The Chemical Weapons Convention (Amendment) Bill, 2010 (the Bill) was recently passed by the Lok Sabha without any amendment. The Chemical Weapons Convention Act, 2000 (the Act) was enacted to give effect to the United Nations Convention on the Prohibition of the Development, Production, Stockpiling and Use of Chemical Weapons and on their Destruction (the CWC). The CWC aims to eliminate chemical weapons by prohibiting their development, acquisition, stockpiling, transfer or use by State Parties. The 188 State Parties of the CWC are required to take the steps necessary to prohibit these activities within their jurisdiction. India signed the Convention on January 14, 1993. The Bill was introduced in the Rajya Sabha on April 16, 2010 by the Minister of State in the Ministry of Chemicals and Fertilizers, Mr. Srikant Kumar Jena. The Standing Committee submitted its report on August 3, 2010. This Bill was passed by the Rajya Sabha on May 3, 2012 with some amendments based on the recommendations of the Standing Committee. The recommendations of the standing committee and the subsequent amendments made by the Rajya Sabha are as follows:
- The Act disallows any person from transferring or receiving specified toxic chemicals from a citizen of a non-State Party. The Bill changes this position by prohibiting transfer or receipt of the specified toxic chemicals from a non-State Party to the Convention. The Committee recommended that the provision should clearly prohibit transfer or receipt from both non-State Parties and citizens of non-State Parties. The Rajya Sabha has made the corresponding amendment to the Bill.
- The Act mandates the registration of persons engaged in the production, transfer, or use of any toxic chemical. The Bill makes registration mandatory, subject to certain threshold limits that are prescribed, for manufacturers of specified chemicals. The Committee observed that this would make registration mandatory only for those manufacturers who cross the specified limit. Thus, the Committee asked the government to consider a two-step process of compulsory registration of all manufacturers, followed by a declaration of those crossing the threshold limits. This recommendation has not been accepted by the Rajya Sabha. Hence, only those persons whose production of toxic chemicals exceeds the threshold would be required to register.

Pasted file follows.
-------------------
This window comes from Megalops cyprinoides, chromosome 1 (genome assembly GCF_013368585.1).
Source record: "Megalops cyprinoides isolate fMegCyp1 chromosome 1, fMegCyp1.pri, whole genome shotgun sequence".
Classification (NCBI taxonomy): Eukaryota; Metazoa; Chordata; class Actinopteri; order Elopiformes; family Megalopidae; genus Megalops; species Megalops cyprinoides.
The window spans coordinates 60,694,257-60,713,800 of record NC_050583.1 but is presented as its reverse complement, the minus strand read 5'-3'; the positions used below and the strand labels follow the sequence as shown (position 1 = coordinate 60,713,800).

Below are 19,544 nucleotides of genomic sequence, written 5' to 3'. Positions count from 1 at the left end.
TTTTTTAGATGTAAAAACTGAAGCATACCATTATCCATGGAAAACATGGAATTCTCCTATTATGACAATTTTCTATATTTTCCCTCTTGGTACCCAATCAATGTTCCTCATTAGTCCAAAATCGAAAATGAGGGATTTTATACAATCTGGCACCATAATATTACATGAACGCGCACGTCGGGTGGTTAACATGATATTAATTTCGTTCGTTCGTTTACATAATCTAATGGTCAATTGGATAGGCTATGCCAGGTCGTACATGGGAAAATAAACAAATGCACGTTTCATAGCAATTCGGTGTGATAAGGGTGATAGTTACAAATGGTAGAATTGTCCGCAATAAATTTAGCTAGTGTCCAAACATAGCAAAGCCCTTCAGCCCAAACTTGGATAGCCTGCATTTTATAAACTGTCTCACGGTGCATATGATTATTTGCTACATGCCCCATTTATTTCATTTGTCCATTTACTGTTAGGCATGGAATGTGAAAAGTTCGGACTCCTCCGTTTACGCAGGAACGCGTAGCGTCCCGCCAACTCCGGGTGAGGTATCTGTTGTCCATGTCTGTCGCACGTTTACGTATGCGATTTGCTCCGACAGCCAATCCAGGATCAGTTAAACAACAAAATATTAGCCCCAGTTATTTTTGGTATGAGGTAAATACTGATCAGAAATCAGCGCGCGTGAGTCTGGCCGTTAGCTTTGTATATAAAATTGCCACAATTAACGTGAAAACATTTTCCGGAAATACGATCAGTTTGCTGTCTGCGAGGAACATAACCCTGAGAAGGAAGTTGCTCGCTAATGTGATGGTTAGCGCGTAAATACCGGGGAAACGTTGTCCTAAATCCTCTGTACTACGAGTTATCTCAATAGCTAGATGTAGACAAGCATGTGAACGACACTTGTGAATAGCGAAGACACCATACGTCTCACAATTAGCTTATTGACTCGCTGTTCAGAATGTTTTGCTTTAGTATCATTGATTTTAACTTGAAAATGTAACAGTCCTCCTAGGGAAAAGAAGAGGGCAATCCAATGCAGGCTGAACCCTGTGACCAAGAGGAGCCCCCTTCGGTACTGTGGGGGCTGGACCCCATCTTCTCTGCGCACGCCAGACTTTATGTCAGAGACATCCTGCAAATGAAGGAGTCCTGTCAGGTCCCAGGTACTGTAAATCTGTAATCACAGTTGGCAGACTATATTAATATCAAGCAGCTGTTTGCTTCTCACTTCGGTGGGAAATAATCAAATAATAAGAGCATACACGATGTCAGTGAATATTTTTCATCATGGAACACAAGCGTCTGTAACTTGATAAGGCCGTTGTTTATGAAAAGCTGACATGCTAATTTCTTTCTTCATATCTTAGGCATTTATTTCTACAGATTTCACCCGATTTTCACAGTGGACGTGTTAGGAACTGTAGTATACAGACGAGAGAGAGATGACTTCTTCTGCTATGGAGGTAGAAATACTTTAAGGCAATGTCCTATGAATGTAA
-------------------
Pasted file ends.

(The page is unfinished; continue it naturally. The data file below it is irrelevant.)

- The Act established a National Authority to implement the provisions of the Convention. It empowers the central government to appoint officers of the National Authority as enforcement officers. The Bill broadens the central government’s power by allowing it to appoint any of its officers as enforcement officers. The Committee recommended that eligibility criteria, such as technical qualifications and expertise, for these officers should be set under the rules. The Committee also recommended that officers should be given suitable training before their appointment. The Rajya Sabha has incorporated the suggestion of prescribing eligibility criteria under the Bill.